It’s that time to change your passwords again.
Popular on-demand food delivery platform DoorDash has confirmed a data breach affecting 4.9 million customers, workers, and merchants.
The data was accessed by an unnamed third-party service provider on May 4, including profile information such as names, emails, delivery addresses, phone numbers, hashed and salted passwords, as well as the driver’s license numbers of nearly 100,000 delivery executives.
The leak is also said to have exposed the last four digits of payment cards for some consumers and the last four digits of the bank account numbers for some delivery executives and restaurants.
DoorDash, a gig economy giant founded in 2013, connects customers with local restaurants, and relies on independent contractors who use their own vehicles for door-to-door delivery, also known as “Dashers.” It operates in over 4,000 cities across the US and Canada.
The San Francisco-based startup said it was alerted to the breach earlier this month after it noticed unusual activity involving said third-party service provider.
Users who joined the platform after April 5, 2018 were not affected. However, the company recommends changing your password regardless of when you signed up, “out of an abundance of caution.”
It’s not immediately clear how this data came to be accessed in an unauthorized manner, or if this data was being hosted by the third-party service provider, and if they were a victim of a supply chain attack via the third-party.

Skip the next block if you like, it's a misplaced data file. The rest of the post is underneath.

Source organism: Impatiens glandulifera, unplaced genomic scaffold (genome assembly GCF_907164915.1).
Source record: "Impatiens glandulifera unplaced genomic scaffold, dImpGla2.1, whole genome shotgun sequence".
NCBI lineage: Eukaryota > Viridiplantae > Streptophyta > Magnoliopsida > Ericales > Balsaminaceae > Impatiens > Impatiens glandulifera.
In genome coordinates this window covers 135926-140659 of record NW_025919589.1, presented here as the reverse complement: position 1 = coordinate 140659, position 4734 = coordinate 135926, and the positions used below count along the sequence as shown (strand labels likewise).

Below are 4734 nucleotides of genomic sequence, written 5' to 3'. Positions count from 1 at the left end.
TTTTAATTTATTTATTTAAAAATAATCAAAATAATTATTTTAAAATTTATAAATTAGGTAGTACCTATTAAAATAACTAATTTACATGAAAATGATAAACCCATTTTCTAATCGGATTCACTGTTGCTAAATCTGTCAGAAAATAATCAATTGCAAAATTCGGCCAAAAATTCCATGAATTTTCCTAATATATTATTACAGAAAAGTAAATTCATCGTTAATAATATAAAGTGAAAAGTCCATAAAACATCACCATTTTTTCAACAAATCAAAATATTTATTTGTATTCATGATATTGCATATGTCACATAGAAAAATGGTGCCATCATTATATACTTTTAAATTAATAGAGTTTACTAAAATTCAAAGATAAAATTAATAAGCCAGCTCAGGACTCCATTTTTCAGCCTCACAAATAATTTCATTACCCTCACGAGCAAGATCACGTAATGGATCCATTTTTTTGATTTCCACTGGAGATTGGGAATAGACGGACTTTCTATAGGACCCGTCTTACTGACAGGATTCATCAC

It also leaves the door open for a possibility that hackers may have had access to this data since May until it was blocked at the start of this month.
In response, the company said it added a number of additional security layers to protect user data, and has improved the security protocols that allow access to its systems. The company is also in the process of reaching out to individual users affected by the breach.
DoorDash, along with Grubhub, Postmates, and Uber Eats, are in a neck and neck race for the pole position in the US food delivery market, but indications are that DoorDash is winning the war, accounting for 34 percent of all deliveries.
While it’s reassuring that DoorDash has hashed and salted the passwords, in the absence of exact specifics like the hashing algorithm used, it’s hard to say if the passwords are completely secure. What’s more, the fact that drivers’ license numbers were swiped could put them at risk of identity theft.
For now, the same rule of security hygiene applies. In the event you turn out to be among those affected, be vigilant about checking your accounts for suspicious activity and immediately reset your DoorDash password, as well as any other service on which the same (or similar) password was used.
What’s more, reused passwords are still one of the top ways attackers takeover online accounts. Even if just one of your passwords gets exposed, criminals can try that same password across other sites. It’s imperative to not just watch out for phishing schemes, but also secure your logins to prevent credential stuffing attacks.